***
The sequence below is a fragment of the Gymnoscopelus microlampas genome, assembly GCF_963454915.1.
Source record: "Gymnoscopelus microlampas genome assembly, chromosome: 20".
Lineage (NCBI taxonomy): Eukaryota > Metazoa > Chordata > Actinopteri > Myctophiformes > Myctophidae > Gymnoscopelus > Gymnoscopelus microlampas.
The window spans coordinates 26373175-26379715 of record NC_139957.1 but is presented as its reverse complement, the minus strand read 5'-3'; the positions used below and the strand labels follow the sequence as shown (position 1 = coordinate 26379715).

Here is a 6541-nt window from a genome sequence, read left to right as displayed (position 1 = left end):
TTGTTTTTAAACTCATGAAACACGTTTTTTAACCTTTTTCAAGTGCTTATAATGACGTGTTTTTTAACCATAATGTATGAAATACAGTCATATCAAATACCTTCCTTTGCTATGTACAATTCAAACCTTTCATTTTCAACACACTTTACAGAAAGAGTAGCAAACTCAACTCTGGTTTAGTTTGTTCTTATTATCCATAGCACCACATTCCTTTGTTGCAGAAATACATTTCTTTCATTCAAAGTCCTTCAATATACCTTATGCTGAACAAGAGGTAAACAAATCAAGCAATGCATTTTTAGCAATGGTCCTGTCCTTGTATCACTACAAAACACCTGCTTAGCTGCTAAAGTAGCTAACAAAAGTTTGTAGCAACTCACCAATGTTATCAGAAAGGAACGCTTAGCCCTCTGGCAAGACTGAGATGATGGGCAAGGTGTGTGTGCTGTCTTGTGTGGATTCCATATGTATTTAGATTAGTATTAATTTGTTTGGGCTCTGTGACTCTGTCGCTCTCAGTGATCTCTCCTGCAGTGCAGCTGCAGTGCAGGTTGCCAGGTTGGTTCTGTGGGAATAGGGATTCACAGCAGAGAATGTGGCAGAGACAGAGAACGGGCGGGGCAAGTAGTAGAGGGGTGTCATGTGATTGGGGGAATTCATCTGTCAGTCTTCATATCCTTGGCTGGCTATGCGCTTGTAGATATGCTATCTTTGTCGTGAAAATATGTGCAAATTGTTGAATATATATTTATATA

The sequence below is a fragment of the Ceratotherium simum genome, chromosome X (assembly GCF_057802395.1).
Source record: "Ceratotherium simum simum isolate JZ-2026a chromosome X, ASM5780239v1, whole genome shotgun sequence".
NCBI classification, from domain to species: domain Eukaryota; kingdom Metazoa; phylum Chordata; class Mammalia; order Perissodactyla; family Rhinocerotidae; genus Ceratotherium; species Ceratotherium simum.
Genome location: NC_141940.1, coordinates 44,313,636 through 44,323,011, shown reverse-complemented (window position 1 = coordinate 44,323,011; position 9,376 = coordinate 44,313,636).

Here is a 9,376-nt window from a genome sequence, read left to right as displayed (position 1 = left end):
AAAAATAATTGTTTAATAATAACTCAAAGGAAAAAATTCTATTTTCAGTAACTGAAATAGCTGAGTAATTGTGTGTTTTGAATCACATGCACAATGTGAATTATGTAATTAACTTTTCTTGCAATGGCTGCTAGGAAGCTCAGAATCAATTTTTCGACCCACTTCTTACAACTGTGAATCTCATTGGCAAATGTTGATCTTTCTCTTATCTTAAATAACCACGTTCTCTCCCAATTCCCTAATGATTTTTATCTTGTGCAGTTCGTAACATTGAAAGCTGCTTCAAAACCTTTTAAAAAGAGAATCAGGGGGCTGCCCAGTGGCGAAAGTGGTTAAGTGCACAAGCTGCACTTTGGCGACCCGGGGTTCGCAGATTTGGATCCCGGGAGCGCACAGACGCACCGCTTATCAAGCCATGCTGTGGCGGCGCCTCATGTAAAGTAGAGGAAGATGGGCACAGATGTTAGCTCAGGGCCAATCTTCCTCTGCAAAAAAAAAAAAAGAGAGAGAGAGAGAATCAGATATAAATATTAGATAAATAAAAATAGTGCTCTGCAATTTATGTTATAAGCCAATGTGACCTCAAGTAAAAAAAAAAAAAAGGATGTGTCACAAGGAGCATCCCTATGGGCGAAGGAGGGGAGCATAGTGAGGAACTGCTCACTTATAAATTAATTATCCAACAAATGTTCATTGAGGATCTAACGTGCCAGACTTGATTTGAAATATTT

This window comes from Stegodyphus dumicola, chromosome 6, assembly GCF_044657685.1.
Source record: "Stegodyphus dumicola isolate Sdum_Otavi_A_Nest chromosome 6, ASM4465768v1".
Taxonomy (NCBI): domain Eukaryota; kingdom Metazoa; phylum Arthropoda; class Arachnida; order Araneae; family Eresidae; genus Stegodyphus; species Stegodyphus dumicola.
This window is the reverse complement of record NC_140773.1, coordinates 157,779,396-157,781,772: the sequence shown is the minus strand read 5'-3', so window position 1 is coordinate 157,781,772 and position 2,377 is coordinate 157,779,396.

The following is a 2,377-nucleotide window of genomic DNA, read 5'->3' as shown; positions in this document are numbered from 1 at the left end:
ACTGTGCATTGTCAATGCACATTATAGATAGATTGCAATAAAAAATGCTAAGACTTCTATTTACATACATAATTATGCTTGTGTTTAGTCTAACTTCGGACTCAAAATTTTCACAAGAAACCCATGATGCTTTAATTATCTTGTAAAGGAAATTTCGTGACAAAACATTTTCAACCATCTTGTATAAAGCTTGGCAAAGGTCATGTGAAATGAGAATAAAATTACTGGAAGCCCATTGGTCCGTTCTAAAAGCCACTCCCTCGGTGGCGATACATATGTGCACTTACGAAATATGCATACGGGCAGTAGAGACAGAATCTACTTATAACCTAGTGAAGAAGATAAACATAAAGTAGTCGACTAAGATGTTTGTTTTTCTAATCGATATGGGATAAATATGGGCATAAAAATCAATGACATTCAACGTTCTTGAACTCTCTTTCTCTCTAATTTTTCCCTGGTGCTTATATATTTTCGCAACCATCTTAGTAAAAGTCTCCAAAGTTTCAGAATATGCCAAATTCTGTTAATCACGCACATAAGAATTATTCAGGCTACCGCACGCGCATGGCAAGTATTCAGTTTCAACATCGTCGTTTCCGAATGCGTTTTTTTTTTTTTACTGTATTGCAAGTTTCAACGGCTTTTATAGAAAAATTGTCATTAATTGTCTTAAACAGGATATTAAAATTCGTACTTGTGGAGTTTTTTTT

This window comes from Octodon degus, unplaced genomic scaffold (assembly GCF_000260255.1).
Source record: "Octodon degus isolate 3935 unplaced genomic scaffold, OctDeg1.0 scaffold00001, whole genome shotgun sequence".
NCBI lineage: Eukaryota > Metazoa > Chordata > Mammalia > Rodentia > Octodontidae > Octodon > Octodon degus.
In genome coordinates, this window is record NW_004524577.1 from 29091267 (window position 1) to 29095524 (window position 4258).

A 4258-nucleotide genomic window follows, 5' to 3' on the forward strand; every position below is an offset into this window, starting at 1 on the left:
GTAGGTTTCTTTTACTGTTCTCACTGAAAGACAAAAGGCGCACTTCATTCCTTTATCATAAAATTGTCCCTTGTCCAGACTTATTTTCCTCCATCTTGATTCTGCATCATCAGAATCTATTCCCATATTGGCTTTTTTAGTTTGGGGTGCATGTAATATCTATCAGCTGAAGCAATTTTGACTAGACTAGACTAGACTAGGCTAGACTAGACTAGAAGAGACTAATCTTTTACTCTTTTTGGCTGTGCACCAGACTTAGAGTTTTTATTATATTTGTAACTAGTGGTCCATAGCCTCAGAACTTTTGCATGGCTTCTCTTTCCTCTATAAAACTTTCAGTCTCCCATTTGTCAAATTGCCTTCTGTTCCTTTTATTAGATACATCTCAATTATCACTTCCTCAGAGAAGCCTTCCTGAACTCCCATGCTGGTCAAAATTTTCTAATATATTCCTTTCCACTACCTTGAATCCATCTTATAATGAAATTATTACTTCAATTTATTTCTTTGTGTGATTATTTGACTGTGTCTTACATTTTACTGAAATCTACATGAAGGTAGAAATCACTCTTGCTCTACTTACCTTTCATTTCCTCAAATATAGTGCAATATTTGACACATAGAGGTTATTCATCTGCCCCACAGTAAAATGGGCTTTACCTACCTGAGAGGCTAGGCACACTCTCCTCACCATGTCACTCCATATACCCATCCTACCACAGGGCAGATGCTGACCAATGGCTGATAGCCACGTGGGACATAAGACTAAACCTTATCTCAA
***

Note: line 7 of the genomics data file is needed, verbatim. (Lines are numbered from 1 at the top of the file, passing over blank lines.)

The sequence below is a fragment of the Ceratotherium simum genome, chromosome X (assembly GCF_057802395.1).